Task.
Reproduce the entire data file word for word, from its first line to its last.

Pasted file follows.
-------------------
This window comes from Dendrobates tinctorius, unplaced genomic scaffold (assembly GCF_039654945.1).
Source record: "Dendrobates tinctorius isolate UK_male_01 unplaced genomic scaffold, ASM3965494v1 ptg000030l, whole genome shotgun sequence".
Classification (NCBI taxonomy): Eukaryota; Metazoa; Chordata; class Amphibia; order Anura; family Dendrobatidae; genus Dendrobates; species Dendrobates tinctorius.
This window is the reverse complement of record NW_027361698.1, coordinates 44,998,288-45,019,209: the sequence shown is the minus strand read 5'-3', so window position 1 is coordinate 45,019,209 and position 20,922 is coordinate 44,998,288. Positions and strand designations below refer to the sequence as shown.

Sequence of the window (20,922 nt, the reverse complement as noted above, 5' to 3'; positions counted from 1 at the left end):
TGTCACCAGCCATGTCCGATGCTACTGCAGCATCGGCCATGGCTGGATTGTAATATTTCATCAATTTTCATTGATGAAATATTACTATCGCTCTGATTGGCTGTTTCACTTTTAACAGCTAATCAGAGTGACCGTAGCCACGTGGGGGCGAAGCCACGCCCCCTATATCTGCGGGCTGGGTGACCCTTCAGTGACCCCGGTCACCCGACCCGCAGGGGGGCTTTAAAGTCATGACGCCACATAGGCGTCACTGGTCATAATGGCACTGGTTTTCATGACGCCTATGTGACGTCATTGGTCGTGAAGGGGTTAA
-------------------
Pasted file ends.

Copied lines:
This window comes from Dendrobates tinctorius, unplaced genomic scaffold (assembly GCF_039654945.1).
Source record: "Dendrobates tinctorius isolate UK_male_01 unplaced genomic scaffold, ASM3965494v1 ptg000030l, whole genome shotgun sequence".
Classification (NCBI taxonomy): Eukaryota; Metazoa; Chordata; class Amphibia; order Anura; family Dendrobatidae; genus Dendrobates; species Dendrobates tinctorius.
This window is the reverse complement of record NW_027361698.1, coordinates 44,998,288-45,019,209: the sequence shown is the minus strand read 5'-3', so window position 1 is coordinate 45,019,209 and position 20,922 is coordinate 44,998,288. Positions and strand designations below refer to the sequence as shown.

Sequence of the window (20,922 nt, the reverse complement as noted above, 5' to 3'; positions counted from 1 at the left end):
TGTCACCAGCCATGTCCGATGCTACTGCAGCATCGGCCATGGCTGGATTGTAATATTTCATCAATTTTCATTGATGAAATATTACTATCGCTCTGATTGGCTGTTTCACTTTTAACAGCTAATCAGAGTGACCGTAGCCACGTGGGGGCGAAGCCACGCCCCCTATATCTGCGGGCTGGGTGACCCTTCAGTGACCCCGGTCACCCGACCCGCAGGGGGGCTTTAAAGTCATGACGCCACATAGGCGTCACTGGTCATAATGGCACTGGTTTTCATGACGCCTATGTGACGTCATTGGTCGTGAAGGGGTTAA